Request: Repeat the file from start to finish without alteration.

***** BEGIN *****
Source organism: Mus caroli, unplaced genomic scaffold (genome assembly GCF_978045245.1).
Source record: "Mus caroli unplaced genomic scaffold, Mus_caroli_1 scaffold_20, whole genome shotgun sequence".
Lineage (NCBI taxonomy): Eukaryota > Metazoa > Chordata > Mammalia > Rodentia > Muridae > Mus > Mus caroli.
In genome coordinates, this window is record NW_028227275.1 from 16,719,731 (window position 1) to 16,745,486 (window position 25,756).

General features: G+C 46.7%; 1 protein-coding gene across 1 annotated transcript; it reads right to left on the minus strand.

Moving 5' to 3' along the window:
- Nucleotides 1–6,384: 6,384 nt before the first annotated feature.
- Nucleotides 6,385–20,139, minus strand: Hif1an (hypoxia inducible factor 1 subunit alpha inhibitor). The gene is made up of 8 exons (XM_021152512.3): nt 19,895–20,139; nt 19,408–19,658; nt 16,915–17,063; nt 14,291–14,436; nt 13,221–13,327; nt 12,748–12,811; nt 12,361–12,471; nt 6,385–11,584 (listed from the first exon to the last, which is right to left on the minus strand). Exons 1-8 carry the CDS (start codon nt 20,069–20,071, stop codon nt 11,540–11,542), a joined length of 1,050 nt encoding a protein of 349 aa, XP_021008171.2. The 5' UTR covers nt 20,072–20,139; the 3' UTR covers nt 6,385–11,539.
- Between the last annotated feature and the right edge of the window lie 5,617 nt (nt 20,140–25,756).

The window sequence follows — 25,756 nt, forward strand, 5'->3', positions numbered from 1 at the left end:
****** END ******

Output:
Source organism: Mus caroli, unplaced genomic scaffold (genome assembly GCF_978045245.1).
Source record: "Mus caroli unplaced genomic scaffold, Mus_caroli_1 scaffold_20, whole genome shotgun sequence".
Lineage (NCBI taxonomy): Eukaryota > Metazoa > Chordata > Mammalia > Rodentia > Muridae > Mus > Mus caroli.
In genome coordinates, this window is record NW_028227275.1 from 16,719,731 (window position 1) to 16,745,486 (window position 25,756).

General features: G+C 46.7%; 1 protein-coding gene across 1 annotated transcript; it reads right to left on the minus strand.

Moving 5' to 3' along the window:
- Nucleotides 1–6,384: 6,384 nt before the first annotated feature.
- Nucleotides 6,385–20,139, minus strand: Hif1an (hypoxia inducible factor 1 subunit alpha inhibitor). The gene is made up of 8 exons (XM_021152512.3): nt 19,895–20,139; nt 19,408–19,658; nt 16,915–17,063; nt 14,291–14,436; nt 13,221–13,327; nt 12,748–12,811; nt 12,361–12,471; nt 6,385–11,584 (listed from the first exon to the last, which is right to left on the minus strand). Exons 1-8 carry the CDS (start codon nt 20,069–20,071, stop codon nt 11,540–11,542), a joined length of 1,050 nt encoding a protein of 349 aa, XP_021008171.2. The 5' UTR covers nt 20,072–20,139; the 3' UTR covers nt 6,385–11,539.
- Between the last annotated feature and the right edge of the window lie 5,617 nt (nt 20,140–25,756).

The window sequence follows — 25,756 nt, forward strand, 5'->3', positions numbered from 1 at the left end: